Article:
This post is one of a series about what goes into proposals that win grants. Its topic is cover letters. Its context is the United States of America.
Sometimes an applicant must send a brief cover letter or a letter of transmittal with its proposal – particularly when seeking a grant from a private foundation. Such a letter introduces the proposal to a potential funder. It creates a first impression among those who receive and process proposals and sometimes also among those who read and rank them.
In preparing a compelling and cogent cover letter, be sure to:
- Use organizational letterhead
- Use the grant maker’s correct and complete address
- Address it to a specific person
- Insert a reference line before a salutation line
- Keep the letter short (one page only)
- Use standard margins and a standard 12-point font
- Use left-justified text – not center-justified text
- Send it from the applicant’s Chief Executive Officer (CEO)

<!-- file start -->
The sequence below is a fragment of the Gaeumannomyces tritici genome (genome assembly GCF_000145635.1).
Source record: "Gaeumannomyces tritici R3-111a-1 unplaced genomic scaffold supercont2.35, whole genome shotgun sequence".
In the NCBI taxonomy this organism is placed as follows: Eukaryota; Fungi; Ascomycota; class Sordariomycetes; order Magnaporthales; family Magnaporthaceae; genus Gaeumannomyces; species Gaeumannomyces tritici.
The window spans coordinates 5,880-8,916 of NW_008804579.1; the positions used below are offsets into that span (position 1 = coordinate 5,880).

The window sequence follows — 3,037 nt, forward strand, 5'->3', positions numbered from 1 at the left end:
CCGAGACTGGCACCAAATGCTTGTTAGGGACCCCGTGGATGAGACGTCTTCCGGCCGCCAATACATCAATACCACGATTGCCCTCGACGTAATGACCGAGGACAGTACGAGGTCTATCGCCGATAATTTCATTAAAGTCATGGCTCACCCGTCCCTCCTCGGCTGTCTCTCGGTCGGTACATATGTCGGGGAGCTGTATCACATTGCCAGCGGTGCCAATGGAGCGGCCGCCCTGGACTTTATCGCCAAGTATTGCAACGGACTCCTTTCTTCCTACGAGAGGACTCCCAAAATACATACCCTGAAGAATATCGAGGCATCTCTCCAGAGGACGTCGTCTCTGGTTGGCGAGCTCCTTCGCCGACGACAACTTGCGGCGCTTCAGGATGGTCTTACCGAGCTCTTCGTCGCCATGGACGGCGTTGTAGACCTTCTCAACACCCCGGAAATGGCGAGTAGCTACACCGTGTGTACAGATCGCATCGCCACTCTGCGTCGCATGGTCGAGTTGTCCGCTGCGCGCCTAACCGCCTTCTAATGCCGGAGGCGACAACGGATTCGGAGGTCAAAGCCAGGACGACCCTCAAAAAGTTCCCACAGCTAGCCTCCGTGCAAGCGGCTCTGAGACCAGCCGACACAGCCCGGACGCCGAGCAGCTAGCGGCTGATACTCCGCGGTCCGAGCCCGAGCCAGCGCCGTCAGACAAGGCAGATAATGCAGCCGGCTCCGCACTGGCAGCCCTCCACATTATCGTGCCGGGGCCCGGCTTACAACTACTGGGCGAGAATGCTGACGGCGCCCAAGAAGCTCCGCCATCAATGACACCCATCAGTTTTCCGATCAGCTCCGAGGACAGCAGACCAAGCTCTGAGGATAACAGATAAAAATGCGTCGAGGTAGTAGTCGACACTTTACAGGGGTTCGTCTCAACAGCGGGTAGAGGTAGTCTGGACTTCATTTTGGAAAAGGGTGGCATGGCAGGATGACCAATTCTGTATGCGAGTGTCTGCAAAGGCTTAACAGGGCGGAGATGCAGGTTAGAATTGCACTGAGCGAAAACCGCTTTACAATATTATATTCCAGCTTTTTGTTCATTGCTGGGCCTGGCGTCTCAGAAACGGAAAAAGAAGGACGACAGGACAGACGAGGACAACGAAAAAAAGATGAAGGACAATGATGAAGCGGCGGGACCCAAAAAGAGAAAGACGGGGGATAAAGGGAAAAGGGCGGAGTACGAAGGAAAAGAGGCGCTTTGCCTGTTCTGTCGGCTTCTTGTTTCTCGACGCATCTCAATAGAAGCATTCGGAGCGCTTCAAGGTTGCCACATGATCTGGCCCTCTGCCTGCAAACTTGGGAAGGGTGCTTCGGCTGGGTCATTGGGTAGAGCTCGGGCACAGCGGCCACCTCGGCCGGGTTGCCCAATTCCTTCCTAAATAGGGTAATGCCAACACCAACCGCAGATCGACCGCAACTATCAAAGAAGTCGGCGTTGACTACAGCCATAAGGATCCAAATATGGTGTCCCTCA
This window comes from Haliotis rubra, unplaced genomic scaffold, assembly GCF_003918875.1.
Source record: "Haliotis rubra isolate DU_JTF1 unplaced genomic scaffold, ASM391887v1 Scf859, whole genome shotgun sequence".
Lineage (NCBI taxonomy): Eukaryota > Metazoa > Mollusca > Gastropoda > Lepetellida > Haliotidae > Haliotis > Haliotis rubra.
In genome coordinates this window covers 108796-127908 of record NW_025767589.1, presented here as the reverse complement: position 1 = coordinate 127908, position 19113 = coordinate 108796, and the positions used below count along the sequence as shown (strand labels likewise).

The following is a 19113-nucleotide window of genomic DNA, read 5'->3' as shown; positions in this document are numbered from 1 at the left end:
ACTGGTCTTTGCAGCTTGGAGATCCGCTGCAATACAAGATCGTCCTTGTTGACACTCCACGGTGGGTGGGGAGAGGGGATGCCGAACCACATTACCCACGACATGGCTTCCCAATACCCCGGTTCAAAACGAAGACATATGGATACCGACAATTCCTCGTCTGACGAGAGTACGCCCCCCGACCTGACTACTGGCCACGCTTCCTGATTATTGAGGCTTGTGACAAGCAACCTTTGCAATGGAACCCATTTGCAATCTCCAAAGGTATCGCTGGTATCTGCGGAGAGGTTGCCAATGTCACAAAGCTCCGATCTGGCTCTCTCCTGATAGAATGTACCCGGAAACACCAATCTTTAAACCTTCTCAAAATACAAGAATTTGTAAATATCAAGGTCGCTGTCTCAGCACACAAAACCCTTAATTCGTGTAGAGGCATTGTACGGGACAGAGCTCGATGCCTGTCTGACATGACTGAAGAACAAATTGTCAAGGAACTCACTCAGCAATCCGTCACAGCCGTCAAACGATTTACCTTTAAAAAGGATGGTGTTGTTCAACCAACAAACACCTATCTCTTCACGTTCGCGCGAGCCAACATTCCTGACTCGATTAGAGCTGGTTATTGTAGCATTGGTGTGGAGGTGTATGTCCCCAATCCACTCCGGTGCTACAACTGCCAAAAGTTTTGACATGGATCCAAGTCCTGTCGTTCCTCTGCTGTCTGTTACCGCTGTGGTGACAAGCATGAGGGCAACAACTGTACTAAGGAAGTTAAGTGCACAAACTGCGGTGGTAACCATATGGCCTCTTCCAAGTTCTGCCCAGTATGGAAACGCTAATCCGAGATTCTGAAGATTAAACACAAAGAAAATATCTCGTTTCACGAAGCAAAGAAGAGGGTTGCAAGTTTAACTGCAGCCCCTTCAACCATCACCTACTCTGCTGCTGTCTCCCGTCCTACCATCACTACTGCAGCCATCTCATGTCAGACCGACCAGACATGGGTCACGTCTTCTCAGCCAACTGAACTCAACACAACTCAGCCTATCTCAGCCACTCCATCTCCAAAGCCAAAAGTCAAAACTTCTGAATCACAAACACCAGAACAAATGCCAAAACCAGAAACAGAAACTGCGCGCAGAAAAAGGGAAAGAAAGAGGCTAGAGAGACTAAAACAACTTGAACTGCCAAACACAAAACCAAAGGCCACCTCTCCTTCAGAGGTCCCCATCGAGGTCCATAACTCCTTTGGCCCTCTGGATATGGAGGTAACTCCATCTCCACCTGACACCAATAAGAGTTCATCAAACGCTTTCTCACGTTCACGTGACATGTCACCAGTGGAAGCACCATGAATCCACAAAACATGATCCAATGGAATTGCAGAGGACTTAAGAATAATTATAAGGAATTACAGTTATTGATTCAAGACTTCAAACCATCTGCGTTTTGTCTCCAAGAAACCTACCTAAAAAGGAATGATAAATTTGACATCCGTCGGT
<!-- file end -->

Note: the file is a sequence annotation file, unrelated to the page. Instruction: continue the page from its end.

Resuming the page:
- Send it signed by a human hand and in blue ink, when possible
- Include prepared by and enclosure lines below the signature
- Proofread it to ensure that it is error-free
In developing the cover letter, use up to four paragraphs to:
- Open by describing the organization, community, and target population
- Describe the undertaking and two of its major selling points
- Explain the reasons for applying for a grant
- Close with a thank-you and contact information
In all cases, always follow each specific grant maker’s instructions for a cover letter. If a grant maker does not want to get one, then do not send one. Government grant makers are far less apt to expect, require, or accept a cover letter than are private grant makers.